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Patel M (2018) HCMV-Encoded NK Modulators: Lessons From and Genetic Variation. in Frontiers in immunology

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Wang ECY (2018) Suppression of costimulation by human cytomegalovirus promotes evasion of cellular immune defenses. in Proceedings of the National Academy of Sciences of the United States of America

 
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Title METHODS AND COMPOSITIONS FOR THE TREATMENT OF HCMV 
Description The identification of viral proteins on the cell surface, and derived peptides that can be targeted. 
IP Reference WO2015073788 
Protection Patent application published
Year Protection Granted 2015
Licensed Yes
Impact NA
 
Description BBC Wales Today interview 
Form Of Engagement Activity A press release, press conference or response to a media enquiry/interview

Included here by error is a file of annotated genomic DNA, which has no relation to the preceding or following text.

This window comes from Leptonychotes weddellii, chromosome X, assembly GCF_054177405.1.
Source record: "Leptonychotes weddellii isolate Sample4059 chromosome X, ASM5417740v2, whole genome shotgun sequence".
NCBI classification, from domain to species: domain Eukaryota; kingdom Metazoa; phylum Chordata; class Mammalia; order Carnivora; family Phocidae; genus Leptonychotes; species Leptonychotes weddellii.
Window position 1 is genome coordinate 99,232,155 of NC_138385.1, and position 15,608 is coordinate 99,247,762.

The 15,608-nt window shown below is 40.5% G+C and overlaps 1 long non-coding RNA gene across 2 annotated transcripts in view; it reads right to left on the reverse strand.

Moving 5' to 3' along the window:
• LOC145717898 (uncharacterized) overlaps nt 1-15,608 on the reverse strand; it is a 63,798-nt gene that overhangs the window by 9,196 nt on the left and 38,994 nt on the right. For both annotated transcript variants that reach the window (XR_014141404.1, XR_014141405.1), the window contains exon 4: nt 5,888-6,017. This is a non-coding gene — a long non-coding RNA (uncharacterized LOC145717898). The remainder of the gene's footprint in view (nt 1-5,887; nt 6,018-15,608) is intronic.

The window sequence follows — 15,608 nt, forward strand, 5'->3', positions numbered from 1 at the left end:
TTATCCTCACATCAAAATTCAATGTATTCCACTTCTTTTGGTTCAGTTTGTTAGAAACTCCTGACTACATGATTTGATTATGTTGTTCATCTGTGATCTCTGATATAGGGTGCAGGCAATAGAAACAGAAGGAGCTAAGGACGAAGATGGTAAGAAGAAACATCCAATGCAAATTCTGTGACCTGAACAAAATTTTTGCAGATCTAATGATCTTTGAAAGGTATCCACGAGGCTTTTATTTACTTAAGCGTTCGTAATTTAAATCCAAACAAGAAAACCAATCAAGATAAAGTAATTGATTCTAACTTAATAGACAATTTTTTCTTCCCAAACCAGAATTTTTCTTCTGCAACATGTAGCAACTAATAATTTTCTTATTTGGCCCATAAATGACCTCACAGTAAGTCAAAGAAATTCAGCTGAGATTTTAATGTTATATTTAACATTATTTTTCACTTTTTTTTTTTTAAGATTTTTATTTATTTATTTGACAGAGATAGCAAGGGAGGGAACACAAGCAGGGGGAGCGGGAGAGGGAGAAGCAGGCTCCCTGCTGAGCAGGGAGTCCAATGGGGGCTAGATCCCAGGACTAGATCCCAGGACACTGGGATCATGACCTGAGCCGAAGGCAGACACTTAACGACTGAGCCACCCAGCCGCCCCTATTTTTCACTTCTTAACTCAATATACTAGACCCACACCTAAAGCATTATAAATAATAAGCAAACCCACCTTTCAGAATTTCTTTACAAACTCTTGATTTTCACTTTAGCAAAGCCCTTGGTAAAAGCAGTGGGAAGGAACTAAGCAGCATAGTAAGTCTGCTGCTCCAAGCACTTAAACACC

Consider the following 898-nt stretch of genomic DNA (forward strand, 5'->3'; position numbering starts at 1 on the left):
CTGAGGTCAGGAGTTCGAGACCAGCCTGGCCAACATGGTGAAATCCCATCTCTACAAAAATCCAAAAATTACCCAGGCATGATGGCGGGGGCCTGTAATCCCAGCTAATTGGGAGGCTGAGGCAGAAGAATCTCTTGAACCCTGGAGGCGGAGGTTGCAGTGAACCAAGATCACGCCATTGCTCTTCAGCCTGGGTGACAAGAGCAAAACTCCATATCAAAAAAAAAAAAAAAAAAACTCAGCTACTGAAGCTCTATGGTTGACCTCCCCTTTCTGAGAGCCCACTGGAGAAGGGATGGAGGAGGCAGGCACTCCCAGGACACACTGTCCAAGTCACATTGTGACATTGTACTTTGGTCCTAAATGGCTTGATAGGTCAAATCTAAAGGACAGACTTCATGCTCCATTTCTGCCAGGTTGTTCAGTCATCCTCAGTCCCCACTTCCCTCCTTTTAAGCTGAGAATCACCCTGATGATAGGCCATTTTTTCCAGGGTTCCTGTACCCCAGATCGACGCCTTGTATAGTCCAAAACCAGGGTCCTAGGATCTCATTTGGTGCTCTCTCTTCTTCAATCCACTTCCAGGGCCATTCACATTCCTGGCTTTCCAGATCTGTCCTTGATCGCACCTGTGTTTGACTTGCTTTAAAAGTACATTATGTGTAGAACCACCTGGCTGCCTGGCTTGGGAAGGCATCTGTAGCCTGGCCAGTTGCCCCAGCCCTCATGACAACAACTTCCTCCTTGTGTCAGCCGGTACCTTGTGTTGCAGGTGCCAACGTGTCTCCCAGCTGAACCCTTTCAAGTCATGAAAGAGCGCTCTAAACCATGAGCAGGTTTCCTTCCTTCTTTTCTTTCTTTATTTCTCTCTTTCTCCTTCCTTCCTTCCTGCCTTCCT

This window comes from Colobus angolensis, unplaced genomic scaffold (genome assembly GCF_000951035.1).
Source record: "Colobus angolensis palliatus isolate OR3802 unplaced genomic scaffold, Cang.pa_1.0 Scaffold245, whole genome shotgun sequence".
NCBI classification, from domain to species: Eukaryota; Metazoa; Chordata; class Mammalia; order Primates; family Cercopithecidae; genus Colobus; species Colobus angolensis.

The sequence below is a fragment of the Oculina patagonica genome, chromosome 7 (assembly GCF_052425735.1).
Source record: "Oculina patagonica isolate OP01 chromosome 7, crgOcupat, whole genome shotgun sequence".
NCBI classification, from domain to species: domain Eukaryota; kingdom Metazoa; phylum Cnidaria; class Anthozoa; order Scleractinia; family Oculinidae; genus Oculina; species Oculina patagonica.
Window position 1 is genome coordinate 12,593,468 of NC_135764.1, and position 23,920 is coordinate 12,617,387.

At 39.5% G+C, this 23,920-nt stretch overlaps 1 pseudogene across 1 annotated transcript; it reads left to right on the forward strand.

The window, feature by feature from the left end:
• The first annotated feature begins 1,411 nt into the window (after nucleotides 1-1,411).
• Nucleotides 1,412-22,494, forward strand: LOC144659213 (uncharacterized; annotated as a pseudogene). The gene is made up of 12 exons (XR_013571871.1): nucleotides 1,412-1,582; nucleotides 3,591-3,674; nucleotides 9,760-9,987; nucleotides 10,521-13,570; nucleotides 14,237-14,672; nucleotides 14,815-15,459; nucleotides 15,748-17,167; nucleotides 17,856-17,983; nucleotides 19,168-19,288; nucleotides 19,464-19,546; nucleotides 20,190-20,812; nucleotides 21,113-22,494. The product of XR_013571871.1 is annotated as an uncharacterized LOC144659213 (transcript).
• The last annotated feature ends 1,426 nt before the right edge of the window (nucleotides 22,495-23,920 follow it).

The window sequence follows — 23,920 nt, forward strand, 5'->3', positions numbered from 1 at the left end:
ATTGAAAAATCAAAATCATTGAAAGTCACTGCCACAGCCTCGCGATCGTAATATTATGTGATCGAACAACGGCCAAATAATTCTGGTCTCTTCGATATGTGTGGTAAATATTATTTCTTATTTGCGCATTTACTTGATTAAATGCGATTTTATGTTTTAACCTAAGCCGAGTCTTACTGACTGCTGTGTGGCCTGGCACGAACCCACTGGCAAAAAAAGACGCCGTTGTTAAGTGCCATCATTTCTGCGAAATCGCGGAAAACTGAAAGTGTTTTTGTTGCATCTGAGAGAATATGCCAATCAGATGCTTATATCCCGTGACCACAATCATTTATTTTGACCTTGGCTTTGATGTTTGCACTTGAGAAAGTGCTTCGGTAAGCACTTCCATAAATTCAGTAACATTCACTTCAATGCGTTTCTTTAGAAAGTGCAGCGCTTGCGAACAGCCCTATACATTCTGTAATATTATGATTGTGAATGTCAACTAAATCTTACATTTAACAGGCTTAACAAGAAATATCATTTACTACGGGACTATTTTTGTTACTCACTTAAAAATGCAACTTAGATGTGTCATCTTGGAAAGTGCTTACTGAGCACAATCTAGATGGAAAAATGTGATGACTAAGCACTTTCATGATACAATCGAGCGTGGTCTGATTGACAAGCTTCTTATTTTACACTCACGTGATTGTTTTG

Part Of Official Scheme? No
Geographic Reach National
Primary Audience Media (as a channel to the public)
Results and Impact Interview on BBC Wales Today to highlight our research.

Unknown as yet.
Year(s) Of Engagement Activity 2014
 
Description Conference organiser UK CMV workshop 
Form Of Engagement Activity Participation in an activity, workshop or similar
Part Of Official Scheme? No
Geographic Reach National
Primary Audience Other audiences
Results and Impact Organised a conference for all researchers within the Uk CMV field.
Year(s) Of Engagement Activity 2017
URL http://ukcmv.cf.ac.uk
 
Description Discussing vaccine trials with media organisation 
Form Of Engagement Activity A press release, press conference or response to a media enquiry/interview